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8 - Dlagnoslng the Product Portfollo I 29 George S Day...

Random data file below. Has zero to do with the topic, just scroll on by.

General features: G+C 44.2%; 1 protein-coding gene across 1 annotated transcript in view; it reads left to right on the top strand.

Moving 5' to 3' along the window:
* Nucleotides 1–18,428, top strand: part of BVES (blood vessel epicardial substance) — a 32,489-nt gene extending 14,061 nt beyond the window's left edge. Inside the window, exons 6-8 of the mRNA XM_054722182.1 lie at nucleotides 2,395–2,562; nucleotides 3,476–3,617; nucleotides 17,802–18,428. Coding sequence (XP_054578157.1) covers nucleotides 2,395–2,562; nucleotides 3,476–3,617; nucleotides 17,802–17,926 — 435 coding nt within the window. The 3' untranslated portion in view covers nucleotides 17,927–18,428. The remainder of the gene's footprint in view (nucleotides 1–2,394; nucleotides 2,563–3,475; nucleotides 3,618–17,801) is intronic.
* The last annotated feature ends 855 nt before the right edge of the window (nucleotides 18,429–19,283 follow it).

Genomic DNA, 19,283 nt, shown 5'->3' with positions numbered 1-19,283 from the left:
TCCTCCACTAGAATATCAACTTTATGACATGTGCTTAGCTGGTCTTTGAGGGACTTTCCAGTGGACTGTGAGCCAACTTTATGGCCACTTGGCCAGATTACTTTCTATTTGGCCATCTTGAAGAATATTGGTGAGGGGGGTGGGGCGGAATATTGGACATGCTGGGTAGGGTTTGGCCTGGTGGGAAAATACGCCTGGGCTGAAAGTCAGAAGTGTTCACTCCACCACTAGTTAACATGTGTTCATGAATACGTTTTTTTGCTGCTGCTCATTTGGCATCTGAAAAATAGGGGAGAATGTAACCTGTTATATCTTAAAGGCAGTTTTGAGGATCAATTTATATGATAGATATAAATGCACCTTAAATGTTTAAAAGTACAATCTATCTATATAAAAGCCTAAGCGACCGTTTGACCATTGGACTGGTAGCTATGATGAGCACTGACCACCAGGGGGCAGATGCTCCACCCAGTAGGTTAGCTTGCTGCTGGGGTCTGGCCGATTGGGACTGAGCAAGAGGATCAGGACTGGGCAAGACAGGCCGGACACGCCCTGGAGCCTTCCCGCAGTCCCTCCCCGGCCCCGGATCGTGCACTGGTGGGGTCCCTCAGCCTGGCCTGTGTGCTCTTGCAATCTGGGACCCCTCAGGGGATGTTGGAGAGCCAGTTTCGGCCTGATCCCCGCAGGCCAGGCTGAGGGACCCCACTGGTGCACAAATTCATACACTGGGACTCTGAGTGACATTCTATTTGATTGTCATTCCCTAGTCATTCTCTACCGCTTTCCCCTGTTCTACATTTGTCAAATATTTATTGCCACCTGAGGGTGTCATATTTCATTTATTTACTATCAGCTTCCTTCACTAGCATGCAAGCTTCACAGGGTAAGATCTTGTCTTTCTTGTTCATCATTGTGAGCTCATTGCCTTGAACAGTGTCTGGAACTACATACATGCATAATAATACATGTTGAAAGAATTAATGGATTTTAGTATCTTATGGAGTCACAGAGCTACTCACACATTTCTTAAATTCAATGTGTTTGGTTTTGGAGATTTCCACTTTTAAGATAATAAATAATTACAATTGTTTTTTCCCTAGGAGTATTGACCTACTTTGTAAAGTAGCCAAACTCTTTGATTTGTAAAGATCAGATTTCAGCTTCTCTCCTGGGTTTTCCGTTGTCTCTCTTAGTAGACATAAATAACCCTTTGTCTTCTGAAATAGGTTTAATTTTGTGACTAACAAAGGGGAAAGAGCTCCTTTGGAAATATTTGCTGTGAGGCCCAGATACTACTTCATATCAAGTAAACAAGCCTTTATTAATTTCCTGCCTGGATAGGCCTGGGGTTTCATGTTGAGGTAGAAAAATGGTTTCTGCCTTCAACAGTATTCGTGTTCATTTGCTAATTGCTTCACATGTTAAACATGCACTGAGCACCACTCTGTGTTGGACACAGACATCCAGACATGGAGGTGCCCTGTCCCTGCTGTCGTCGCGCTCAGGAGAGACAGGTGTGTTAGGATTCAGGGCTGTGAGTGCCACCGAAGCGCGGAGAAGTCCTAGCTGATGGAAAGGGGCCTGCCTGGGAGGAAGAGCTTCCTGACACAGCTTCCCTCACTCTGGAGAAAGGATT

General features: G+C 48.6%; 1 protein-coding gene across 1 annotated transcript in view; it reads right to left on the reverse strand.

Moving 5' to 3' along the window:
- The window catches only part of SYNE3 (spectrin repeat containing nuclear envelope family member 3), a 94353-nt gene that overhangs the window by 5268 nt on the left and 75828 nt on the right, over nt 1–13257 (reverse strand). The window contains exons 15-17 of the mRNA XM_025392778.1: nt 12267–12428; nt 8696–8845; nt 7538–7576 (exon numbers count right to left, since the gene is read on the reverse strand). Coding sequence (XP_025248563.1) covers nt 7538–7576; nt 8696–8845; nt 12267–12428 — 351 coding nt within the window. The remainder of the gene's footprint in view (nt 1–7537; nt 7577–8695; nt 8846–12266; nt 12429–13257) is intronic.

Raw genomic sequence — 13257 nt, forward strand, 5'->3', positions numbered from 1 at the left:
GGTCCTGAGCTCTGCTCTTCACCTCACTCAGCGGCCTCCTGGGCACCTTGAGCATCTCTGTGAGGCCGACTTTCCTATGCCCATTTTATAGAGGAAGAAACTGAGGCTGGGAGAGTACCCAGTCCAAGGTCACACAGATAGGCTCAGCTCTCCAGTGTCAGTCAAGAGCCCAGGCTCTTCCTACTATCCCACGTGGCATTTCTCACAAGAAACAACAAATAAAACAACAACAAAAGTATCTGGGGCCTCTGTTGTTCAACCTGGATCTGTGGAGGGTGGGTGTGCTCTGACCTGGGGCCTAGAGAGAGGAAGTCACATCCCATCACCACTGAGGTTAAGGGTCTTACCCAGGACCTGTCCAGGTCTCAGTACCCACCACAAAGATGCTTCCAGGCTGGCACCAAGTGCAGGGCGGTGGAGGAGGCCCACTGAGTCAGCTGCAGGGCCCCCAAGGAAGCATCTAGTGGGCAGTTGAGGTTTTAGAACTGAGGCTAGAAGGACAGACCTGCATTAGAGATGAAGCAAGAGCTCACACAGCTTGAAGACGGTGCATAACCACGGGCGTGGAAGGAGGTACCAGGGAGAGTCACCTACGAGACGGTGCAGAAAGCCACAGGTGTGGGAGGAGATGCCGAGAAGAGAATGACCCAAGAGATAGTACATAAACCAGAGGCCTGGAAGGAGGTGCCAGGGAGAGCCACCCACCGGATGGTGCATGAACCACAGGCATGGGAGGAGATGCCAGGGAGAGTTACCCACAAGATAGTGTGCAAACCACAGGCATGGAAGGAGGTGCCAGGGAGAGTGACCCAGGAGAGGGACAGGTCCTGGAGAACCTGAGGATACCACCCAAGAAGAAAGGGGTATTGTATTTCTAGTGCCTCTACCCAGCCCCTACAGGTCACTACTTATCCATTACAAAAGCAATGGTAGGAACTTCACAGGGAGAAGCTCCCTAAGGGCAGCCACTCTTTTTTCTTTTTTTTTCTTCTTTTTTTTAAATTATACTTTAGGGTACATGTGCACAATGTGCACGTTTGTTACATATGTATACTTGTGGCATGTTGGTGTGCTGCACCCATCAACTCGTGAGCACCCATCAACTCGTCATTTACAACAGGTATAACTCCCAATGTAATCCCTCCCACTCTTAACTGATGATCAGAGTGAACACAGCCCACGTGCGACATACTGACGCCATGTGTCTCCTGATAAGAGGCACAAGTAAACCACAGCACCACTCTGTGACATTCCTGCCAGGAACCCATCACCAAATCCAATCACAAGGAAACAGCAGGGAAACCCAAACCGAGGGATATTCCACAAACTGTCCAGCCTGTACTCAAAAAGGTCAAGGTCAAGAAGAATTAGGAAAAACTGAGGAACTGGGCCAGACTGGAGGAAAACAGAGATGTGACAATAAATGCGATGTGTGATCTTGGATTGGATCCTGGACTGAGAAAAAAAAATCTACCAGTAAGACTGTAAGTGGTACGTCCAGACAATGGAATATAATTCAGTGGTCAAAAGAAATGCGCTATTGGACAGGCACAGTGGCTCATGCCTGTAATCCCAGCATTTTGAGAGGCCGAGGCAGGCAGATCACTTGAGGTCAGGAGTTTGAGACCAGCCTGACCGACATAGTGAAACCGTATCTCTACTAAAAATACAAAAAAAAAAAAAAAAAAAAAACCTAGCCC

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Unformatted text preview: Dlagnoslng the Product Portfollo I 29 George S. Day Diagnosing the Product Portfolio How to use scarce cash and managerial resources for maximum long-run gains HE PRODUCT portfolio approach to marketing strategy formulation has gained wide accep- tance among managers of diversified companies. They are first attracted by the intuitively appealing concept that long-run corporate performance is more than the Sum of the contributions of individ— ual profit centers or product strategies. Secondly. a product portfolio analysis suggests specific market- ing strategies to achieve a balanced mix of products that will produce the maximum long-run effects from scarce cash and managerial resources. Lastly the concept employs a simple matrix representation which is easy to communicate and comprehend. Thus it is a useful tool in a headquarters campaign to demonstrate that the strategic issues facing the firm justify more centralized control over the plan- ning and resource allthation process. With the growing acceptance of the basic ap- proach has come an increasing sensitivity to the limitations of the present methods of portraying the product portfolio, and a recognition that the ap- proach is not equally useful in all corporate circum- stances. Indeed, the implications can sometimes be grossly misleading. Inappropriate and misleading applications will result when: ° The basic assumptions (especially those con- cerned with the value of market share domi- nance and the product life cycle) are violated. ° The measurements are wrong, or ' The strategies are not feasible. This article identifies the critical assumptions and the measurement and application issues that may About the Author GEORGE 8. DAY is Professor of Marketing. University of Toronto. distort the strategic insights. A series of questions are posed that will aid planners and decision- makers to better understand this aid to strategic thinking, and thereby make better decisions. What Is the Product Portfolio? Common to all portrayals of the product portfolio is the recognition that the competitive value of market share depends on the structure of competition and the stage of the product life cycle. Two examples of this approach have recently appeared in this jour- nai.1 However, the earliest, and most widely im- plemented is the cash quadrant or sharelgrowth ma- trix developed by the Buston Consulting Group.2 Each product is classified jointly by rate of present or forecast market growth (a proxy for stage in the product life cycle) and a measure of market share dominance. The arguments for the use of market share are familiar and well docunrtented.a Their basis is the cumulation of evidence that market share is strongly and positively correlated with product profitability. This theme is varied somewhat in the ECG approach by the emphasis on relative share—measured by the ratio of the company's share of the market to the share of the largest com- petitor. This is reasonable since the strategic impli- cations of a 20% share are quite different if the largest competitor’s is 40% or if it is 5%. Profi tabil- ity will also vary, since according to the experience curve concept the largest competitor will be the most profitable at the prevailing price level.4 The product life cycle is employed because it highlights the desirability of a variety of products or services with different present and prospective growth rates. More important, the concept has some direct implications for the cost of gaining andlor holding market share: 30 I Journal of Marketlng, April 1977 y During the rapid growth stage, purchase pat- terns and distribution channels are fluid. Market shares can be increased at “relative- ly" low cost by- capturing a disproportionate share of incremental sales (especially where these sales come from new users of applica- tions rather than heavier usage by existing users). D By contrast, the key-note during the matur- ity stage swings to stability and inertia in distribution and purchasing relationships. A substantial growth in share by one com- petitor will come at the expense of another competitor's capacity utilization, and will be resisted vigorously. As a result, gains in share are both time-consuming and costly (unless accompanied by a breakthrough in product value or performance that cannot be easily matched by competition). Product Portfolio Strategies When the share and growth rate of each of the products sold by a firm are jointly considered, a new. basis for strategy evaluation emerges. While there are many possible combinations, an arbi- trary classification of products into four share! growth categories (as shown in Exhibit 1) is sufficient to illustrate the strategy implications. Low Growtthominant Share (Cash Cows) These profitable products usually generate more cash than is required to maintain share. All strat- egies should be directed toward maintaining mar ket dominance—including investments in techno- logical leadership. Pricing decisions should be made cautiously with an eye to maintaining price leadership. Pressure to over-invest through prod- uct proliferation and market expansion should be resisted unless prospects for expanding primary demand are unusually attractive. Instead, excess cash should be used to support research activities and growth areas elsewhere in the company. High Growtthominant Share (Stars) Products that are market leaders, but also growing fast, will have substantial reported profits but need a lot of cash to finance the rate of growth. The appropriate strategies are designed primarily to protect the existing share level by reinvesting earnings in the form of price reductions, product improvement, better market coverage, production efficiency increases, etc. Particular attention must be given to obtaining a large share of the new users or new applications that are the source of growth in the market. Low GrowthJSubordinate Share (Dogs) Since there usually can be only one market leader and because most markets are mature, the grEatest number of products fall in this category. Such products are usually at a cost disadvantage and have few opportunities for growth at a reasonable cost. Their markets are not growing, so there is little new business to compete for, and market share gains will be resisted strenuously by the dominant competition. The slower the growth (present or prospec~ tive) and the smaller the relative share, the greater the need for positive action. The possibilities in— clude: 1. Focusing on a specialized segment of the market that can be dominated, and protected from competitive inroads. 2. Harvesting, which is a conscious cutback of all support costs to some minimum level which will maximize the cash flow over a foreseeable lifetime—which is usually short. 3. Divestment, usually involving a sale as a going concern. 4. Abandonment or deletion from the product line. High Growth/Subordinate Share (Problem Children) The combination of rapid growth and poor profit margins creates an enormous demand for cash. If the cash is not forthcoming, the product will be- come a “Dog" as growth inevitably slows. The basic strategy options are fairly clear-cut; either invest heavily to get a disproportionate share of the new sales or buy existing shares by acquiring competitors and thus move the product toward the "Star” category or get out of the business using some of the methods just described. Consideration also should be given to a market segmentation strategy, but only if a defen- sible niche can be identified and resources are available to gain dominance. This strategy is even more attractive if the segment can provide an en- trée and experience based from which to push for dominance of the whole market. Overall Strategy The longer-on health of the cOrporation depends on having some products that generate cash (and provide acceptable reported profits), and others that use cash to support growth. Among the indi- cators of overall health are the size and vulnerabil— ity of the ”Cash Cows" (and the prospects for the "Stars," if any), and the number of "Problem Children" and ”Dogs." Particular attention must be paid to those products with large cash appe~ tites. Unless the company has abundant cash flow, it cannot afford to sponsor many such prod- ucts at one time. If resources (including debt capacity) are spread too thin, the company simply will wind up with too many marginal products and suffer a reduced capacity to finance promising new product entries or acquisitions in the future. The sharefgrowth matrix displayed in Exhibit 2 shows how one company (actually a composite of a number of— situations) might follow the strategic implications of the product portfolio to achieve a better balance of sources and uses of cash. The present position of each product is de— fined by the relative share and market growth rate during a representative time period. Since busi- ness results normally fluctuate, it is important to use a time period that is not distorted by rare events. The future position may be either (a) a momentum forecast of the results of continuing the present strategy, or (b) a forecast of the con- sequences of a change in strategy. It is desirable to do both, and compare the results. The specific display of Exhibit 2 is a summary of the following strategic decisions. 5 Aggressively support the newly introduced product A, to ensure dominance (but antici- pate share declines due to new competitive entries). F Continue present strategies of products B and C to ensure maintenance of market share. 5 Gain share of market for product D by in» vesting in acquisitions. 5 Narrow and modify the range of models of product E to focus on one segment. D Divest products 1-" and G. Pitfalls in the Assumptions The starting point in the decision to follow the implications of a product portfolio analysis is to ask whether the underlying assumptions make sense. The most fundamental assumptions relate Diagnosing the Product Portfolio 1 31 to the role of market share in the businesses being portrayed in the portfolio. Even if the an- swers here are affirmative one may choose to not follow the implications if other objectives than balancing cash flows take priority, or there are barriers to implementing the indicated strategies. What Is the Role of Market Share? All the competitors are assumed to have the same overhead structures and experience curves, with their position on the experience curve correspond- ing to their market share position. Hence market share dominance is a proxy for the relative profit performance (e.g., GM vs. Chrysler). Other factors beyond market share my be influential in dictat- ing absolute, profit performance (2.3., calculators versus cosmetics). The influence of market share is most appar- ent with high value—added products, where there are significant barriers to entry and the competi- tion consists of a few, large, diversified corpora- tions with the attendant large overheads (e.g., plastics, major appliances, automobiles, and semi-conductors). But even in these industrial en- vironments there are distortions under conditions such as: 0 One competitor has a significant technolog- ical advantage which can be protected and used to establish a steeper cost reduction:r experience curve. 0 The principal component of the product is produced by a supplier who has an inherent cost advantage because of an integrated pro- cess. Thus Dupont was at a cost disadvan- tage with Cyclohexane vis-a-vis the oil com- panies because the manufacture of the prod- uct was so highly integrated with the opera- tions of an oil refinery.5 o Competitors can economically gain large amounts of experience through acquisitions or licensing, or shift to a lower (but parallel) cost curve by resorting to off-shore produc- tion or component sourcing. 0 Profitability is highly sensitive to the rate of capacity utilization, regardless of size of plant. There are many situations where the positive profitability and share relationship becomes. very tenuous, and perhaps unattainable. A recent illus- tration is the building industry where large corporations—Chili with Larwin and HT with Levitt—have suffered because of their inability to adequately offset their high overhead charges 32 I Journal of Marketing. April 1977 EXHIBIT 1 The Cash Quadrant Approach to Describing the Product Portfolio- Cash generated case use N at Cash Hlflh. Market N at Growth Rate (annual rate in constant dollars relative to GNP growth) Net 10! generated it 5 Cash. Low generated Cash Use Cash 9 enerated Cash generated Cash Use High 1.0x Low .tx Market Share Dominance (Ratio of company share to share 01 largest competitor) 'Arrows indicate principal cash flows. with a corresponding reduction in total costs.‘ Similar problems are also encountered in the ser- vice sector, and contribute to the many reasons why services which are highly labor-intensive and involve personal relationships must be ap- proached wth extreme caution in a product port- folio analysis} There is specific evidence from the Profit Impact of Market Strategies (PIMS) study“ that the value of market share is not as significant for con— sumer goods as for industrial products. The rea- sons are not well understood, but probably reflect differences in buying behavior, the importance of' product differentiation and the tendency for pro- liferation of marginally different brands in these categories. The strategy of protecting a market po- sition by introducing line extensions, flankers, and spin-offs from a successful core brand means that product class boundaries are very unclear. Hence shares are harder to estimate. The individ- ual brand in a category like deodorants or pow- dered drinks may not be the proper basis for evaluation. A related consequence is that joint costing problems multiply. For example, Unilever in the UK has 20 detergent brands all sharing production facilities and marketing resources to some degree. When Do Market Shares Stabilize? The operating assumption is that shares tend to- ward stability during the maturity stage, as the dominant competitors concentrate on defending their existing position. An important corollary is that gains in share are easier and cheaper to achieve during the growth stage. There is scattered empirical evidence, includ— ing the results of the PIMS project, which sup- ports these assumptions. Several qualifications must be made before the implications can be pur- sued in depth: P While market share gains may be costly, it is pessible to mismanage a dominant position. The examples of AdrP in food retailing, and Diagnosing the Product Portfolio I 33 __________—_____—_____.——————————-— British Leyland in the U.I(. automobile mar- ket provide new benchmarks on the extent to which strong positions can erode unless vig- orously defended. F When the two largest competitors are of roughly equal size, the share positions may continue to be fluid until one is finally dom- inant. F There are certain product categories, fre- quently high technology oriented, where a dominant full lineifull service competitor is vulnerable if there are customer segments which do not require all the services, techni— cal assistance, etc., that are provided. As markets mature this “sophisticated" segment usually grows. Thus, Digital Equipment Corp. has prospered in competition with IBM by simply selling basic hardware and depending on others to do the applications programming.9 By contrast, IBM provides, for a price, a great deal of service backup and software for customers who are not self-sufficient. The dilemma for the dominant- producer lies in the difficulty of serving both segments simultaneously.” What Is the Objective of a Product Portfolio Strategy? The strategies emerging from a product portfolio analysis emphasize the balance of cash flows, by ensuring that there are products that use cash to sustain growth and others that supply cash. Yet corporate objectives have many more dimensions that require consideration. This point was recognized by Seymour Tilles in one of the earliest discussions of the portfolio approach.11 It is worth repeating to avoid a possible myopic focus on cash flow considerations. Tilles’ point was that an investor pursues a balanced combina- tion of risk, income, and growth when acquiring a portfolio of securities. He further argued that ”the same basic concepts apply equally well. to product planning." The problem with concentrat- ing on cash flow to maximize income and growth is that strategies to balance risks are not explicitly considered. What must be avoided is acessive exposure to a specific threat from one of the following areas of vulnerability: o The economy (e-.g., business downturns). 0 Social, political, environmental pressures. 0 Supply continuity. o Technological change. 0 Unions and related human factors. It also follows that a firm should direct its new product search activities into several different op- portunity areas, to avoid intensifying the degree of vulnerability. Thus, many companies in the power equipment market, such as Brown Boveri, are in a quandry over whether to meet the enor- mous resource demands of the nuclear power equipment market, because of the degree of vul- nerability of this business compared to other pos- sibilities such as household appliances. The desire to reduce vulnerability is a possi- ble reason for keeping, or even acquiring, a "Dog.” Thus, firms may integrate backward to as- sure supply of highly leveraged materials.12 If a ”Dog" has a high percentage of captive business, it may not even belong as a separate entity in a portfolio analysis. A similar argument could be used for prod- ucts which have been acquired for intelligence reasons. For example, a large Italian knitwear manufacturer owns a high-fashion dress company selling only to boutiques to help follow and inter- pret fashion trends. Similarly, because of the complex nature of the distribution of lumber products, some suppliers have acquired lumber retailers to help learn about patterns of demand and changing end-user requirements. In both these cases the productsfbusinesses were acquired for reasons outside the logic of the product port- folio, and should properly be excluded from the analysis. Can the Strategies Be Implemented? Not only does a product portfolio analysis provide insights into the long-run health of a company; it also implies the basic strategies that will strengthen the portfolio. Unfortunately, there are many situations where the risks of failure of these strategies are unacceptably high. Several of these risks were identified in a recent analysis of the dangers in the pursuit of market share.13 One danger is that the company‘s financial resources will not be adequate. The resulting problems are enormously compounded should the company find itself in a vulnerable financial posi- tion if the fight were stopped short for some rea- son. The fundamental question underlying such dangers is the likelihood that competitors will pursue the same 'strategy, because they follow the same logic in identifying and pursuing oppor- tunities, As a result, there is a growing premium on the understanding of competitive responses, and especially the degree to which they will be 34 I Journal of Marketing, April 1977 —-———__—__—_—____E__ M EXHIBIT 2 Balancing the Product Portfolio (Diameter of circle is proportional to products contribution to total company sales volume) New Product Market Growth Introduction Rate (in constant dollars. relative to GNP growth) High Low 1 0x PROBLEM CHILD divestment divestment 1x .1): Market Share Dominance (Share relative to largest competitor) Forecast position of product discouraged by aggressive action. An increasingly important question is whether government regulations will permit the corporation to follow the strategy it has chosen. Antitrust regulations—especially in the U.S.—now virtually ...